Alan Mikhail

Alan Mikhail's picture
Prof History
Office: 
RKZ 440
Phone: 
203-432-1353
Field(s) of interest: 
Middle East, Early Modern Muslim World, Ottoman Empire, Egypt, Environmental History, Early Modern History, History of Medicine


Alan Mikhail is a historian of the early modern Muslim world, the Ottoman Empire, and Egypt whose research and teaching focus mostly on the nature of early modern imperial rule, peasant histories, environmental resource management, and science and medicine.

He received his Ph.D. from the University of California, Berkeley, and was a member of the Andrew W. Mellon Fellowship of Scholars in the Humanities at Stanford University before coming to Yale in 2010.

Professor Mikhail is the author of Nature and Empire in Ottoman Egypt: An Environmental History (Cambridge University Press, 2011) and The Animal in Ottoman Egypt (Oxford University Press, October 2013) and editor of Water on Sand: Environmental Histories of the Middle East and North Africa (Oxford University Press, 2013).

His articles have appeared in the American Historical Review, Comparative Studies in Society and History, the International Journal of Middle East Studies, the Journal of the Economic and Social History of the Orient, History Compass, the Bulletin of the History of Medicine; and, in Arabic, in al-Ruznama, Akhbar al-Adab, and Wijhat Nazar.  Professor Mikhail serves on the editorial boards of Environmental History and the International Journal of Middle East Studies.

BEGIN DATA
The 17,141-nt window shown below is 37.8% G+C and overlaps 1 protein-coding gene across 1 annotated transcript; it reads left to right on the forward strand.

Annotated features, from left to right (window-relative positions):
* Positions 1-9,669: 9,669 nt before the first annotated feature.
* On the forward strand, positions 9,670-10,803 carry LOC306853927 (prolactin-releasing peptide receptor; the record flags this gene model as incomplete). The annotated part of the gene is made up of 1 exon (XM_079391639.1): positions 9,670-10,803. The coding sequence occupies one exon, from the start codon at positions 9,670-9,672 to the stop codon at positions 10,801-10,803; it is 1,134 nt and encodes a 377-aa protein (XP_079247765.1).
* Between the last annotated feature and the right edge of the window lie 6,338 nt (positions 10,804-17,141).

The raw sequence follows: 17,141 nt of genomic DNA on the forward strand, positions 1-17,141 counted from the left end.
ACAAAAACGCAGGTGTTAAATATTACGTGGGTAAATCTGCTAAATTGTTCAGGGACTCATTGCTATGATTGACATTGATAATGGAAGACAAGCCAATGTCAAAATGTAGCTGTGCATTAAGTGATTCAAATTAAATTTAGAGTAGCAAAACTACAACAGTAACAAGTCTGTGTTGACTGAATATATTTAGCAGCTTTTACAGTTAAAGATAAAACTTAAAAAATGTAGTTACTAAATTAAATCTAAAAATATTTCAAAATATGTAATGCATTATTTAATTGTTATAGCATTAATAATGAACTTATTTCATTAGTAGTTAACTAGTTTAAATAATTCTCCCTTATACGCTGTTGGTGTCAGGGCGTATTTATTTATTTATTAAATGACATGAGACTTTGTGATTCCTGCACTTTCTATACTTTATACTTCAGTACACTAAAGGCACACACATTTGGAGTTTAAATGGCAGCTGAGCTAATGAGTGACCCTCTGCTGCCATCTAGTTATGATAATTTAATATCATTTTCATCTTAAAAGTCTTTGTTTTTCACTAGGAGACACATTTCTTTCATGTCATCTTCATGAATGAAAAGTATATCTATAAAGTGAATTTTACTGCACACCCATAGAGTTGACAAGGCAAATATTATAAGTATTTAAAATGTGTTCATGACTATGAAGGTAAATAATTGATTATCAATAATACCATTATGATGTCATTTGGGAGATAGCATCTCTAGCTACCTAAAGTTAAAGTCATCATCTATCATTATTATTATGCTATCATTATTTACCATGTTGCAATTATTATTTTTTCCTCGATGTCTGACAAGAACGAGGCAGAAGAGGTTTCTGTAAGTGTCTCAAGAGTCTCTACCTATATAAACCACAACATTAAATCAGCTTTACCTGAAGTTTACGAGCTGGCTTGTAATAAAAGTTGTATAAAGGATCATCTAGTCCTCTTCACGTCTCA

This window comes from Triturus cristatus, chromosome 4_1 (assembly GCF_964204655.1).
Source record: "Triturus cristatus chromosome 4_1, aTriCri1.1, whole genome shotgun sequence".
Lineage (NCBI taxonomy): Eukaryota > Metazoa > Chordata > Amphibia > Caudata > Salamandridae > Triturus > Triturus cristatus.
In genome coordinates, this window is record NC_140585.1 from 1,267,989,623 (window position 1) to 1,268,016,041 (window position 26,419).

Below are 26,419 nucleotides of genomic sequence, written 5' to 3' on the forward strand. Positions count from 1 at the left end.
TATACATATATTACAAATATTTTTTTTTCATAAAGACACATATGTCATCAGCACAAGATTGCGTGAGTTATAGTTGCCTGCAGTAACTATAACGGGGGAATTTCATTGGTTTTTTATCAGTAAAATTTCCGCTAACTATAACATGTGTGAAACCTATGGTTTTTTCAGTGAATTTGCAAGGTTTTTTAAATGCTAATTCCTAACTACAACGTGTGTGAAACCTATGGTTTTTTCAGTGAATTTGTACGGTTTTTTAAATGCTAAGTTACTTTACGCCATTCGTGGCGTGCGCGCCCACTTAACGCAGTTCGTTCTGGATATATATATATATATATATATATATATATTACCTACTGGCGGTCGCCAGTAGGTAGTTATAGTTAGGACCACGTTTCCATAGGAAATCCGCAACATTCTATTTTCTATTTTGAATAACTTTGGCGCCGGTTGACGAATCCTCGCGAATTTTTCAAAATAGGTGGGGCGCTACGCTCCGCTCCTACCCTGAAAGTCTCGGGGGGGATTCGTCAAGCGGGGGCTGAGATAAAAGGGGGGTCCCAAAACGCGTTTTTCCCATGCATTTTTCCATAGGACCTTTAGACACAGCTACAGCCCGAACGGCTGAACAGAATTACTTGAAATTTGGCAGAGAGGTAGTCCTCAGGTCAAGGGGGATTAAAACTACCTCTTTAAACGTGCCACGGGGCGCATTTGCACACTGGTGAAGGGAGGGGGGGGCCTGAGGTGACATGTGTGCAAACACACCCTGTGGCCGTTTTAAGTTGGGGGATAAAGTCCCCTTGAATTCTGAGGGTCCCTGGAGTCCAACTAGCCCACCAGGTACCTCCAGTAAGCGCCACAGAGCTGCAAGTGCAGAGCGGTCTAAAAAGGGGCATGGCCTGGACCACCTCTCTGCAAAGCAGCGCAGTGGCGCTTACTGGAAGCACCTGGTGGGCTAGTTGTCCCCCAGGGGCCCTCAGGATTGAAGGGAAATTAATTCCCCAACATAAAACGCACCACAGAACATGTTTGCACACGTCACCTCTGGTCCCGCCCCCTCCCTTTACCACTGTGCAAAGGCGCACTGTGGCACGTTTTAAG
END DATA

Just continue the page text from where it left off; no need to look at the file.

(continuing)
His book Nature and Empire in Ottoman Egypt won the Roger Owen Book Award from the Middle East Studies Association, the Gustav Ranis International Book Prize from Yale’s MacMillan Center, and Yale’s Samuel and Ronnie Heyman Prize for Outstanding Scholarly Publication.  It was also named a book of the year by Ahram Online.  His article in the International Journal of Middle East Studies won the Ömer Lütfi Barkan Article Prize from the Turkish Studies Association.  His dissertation won the Malcolm H. Kerr Award from the Middle East Studies Association and the James H. Kettner Award from the University of California, Berkeley.

His research has been supported by the Council of American Overseas Research Centers, the Andrew W. Mellon Foundation, the Fulbright-Hays Commission, the American Research Center in Egypt, the Institute of Turkish Studies, and Yale’s MacMillan Center for International and Area Studies.

Professor Mikhail teaches undergraduate and graduate courses in the history of the early modern Muslim world and Mediterranean, the Ottoman Empire, and environmental history.